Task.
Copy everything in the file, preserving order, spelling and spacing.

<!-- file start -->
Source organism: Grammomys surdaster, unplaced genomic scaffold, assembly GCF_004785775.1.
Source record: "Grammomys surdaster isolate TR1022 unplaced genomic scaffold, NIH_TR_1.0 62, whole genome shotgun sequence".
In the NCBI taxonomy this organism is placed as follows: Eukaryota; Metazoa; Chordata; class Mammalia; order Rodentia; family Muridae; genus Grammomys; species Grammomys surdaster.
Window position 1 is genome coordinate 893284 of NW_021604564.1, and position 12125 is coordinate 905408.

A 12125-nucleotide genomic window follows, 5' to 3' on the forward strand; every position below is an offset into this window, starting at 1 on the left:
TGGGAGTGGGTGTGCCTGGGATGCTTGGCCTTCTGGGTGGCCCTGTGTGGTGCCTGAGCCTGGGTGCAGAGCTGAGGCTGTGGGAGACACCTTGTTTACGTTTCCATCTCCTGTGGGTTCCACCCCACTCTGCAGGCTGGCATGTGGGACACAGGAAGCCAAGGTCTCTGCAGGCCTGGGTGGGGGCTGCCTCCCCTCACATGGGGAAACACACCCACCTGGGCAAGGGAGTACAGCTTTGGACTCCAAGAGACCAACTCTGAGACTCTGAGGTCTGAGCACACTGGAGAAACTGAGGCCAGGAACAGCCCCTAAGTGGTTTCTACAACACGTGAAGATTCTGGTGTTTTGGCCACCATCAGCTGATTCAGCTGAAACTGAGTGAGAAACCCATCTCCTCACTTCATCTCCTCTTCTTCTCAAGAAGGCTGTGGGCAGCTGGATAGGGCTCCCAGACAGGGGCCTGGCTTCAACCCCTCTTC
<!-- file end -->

Source organism: Grammomys surdaster, unplaced genomic scaffold, assembly GCF_004785775.1.
Source record: "Grammomys surdaster isolate TR1022 unplaced genomic scaffold, NIH_TR_1.0 62, whole genome shotgun sequence".
In the NCBI taxonomy this organism is placed as follows: Eukaryota; Metazoa; Chordata; class Mammalia; order Rodentia; family Muridae; genus Grammomys; species Grammomys surdaster.
Window position 1 is genome coordinate 893284 of NW_021604564.1, and position 12125 is coordinate 905408.

A 12125-nucleotide genomic window follows, 5' to 3' on the forward strand; every position below is an offset into this window, starting at 1 on the left:
TGGGAGTGGGTGTGCCTGGGATGCTTGGCCTTCTGGGTGGCCCTGTGTGGTGCCTGAGCCTGGGTGCAGAGCTGAGGCTGTGGGAGACACCTTGTTTACGTTTCCATCTCCTGTGGGTTCCACCCCACTCTGCAGGCTGGCATGTGGGACACAGGAAGCCAAGGTCTCTGCAGGCCTGGGTGGGGGCTGCCTCCCCTCACATGGGGAAACACACCCACCTGGGCAAGGGAGTACAGCTTTGGACTCCAAGAGACCAACTCTGAGACTCTGAGGTCTGAGCACACTGGAGAAACTGAGGCCAGGAACAGCCCCTAAGTGGTTTCTACAACACGTGAAGATTCTGGTGTTTTGGCCACCATCAGCTGATTCAGCTGAAACTGAGTGAGAAACCCATCTCCTCACTTCATCTCCTCTTCTTCTCAAGAAGGCTGTGGGCAGCTGGATAGGGCTCCCAGACAGGGGCCTGGCTTCAACCCCTCTTC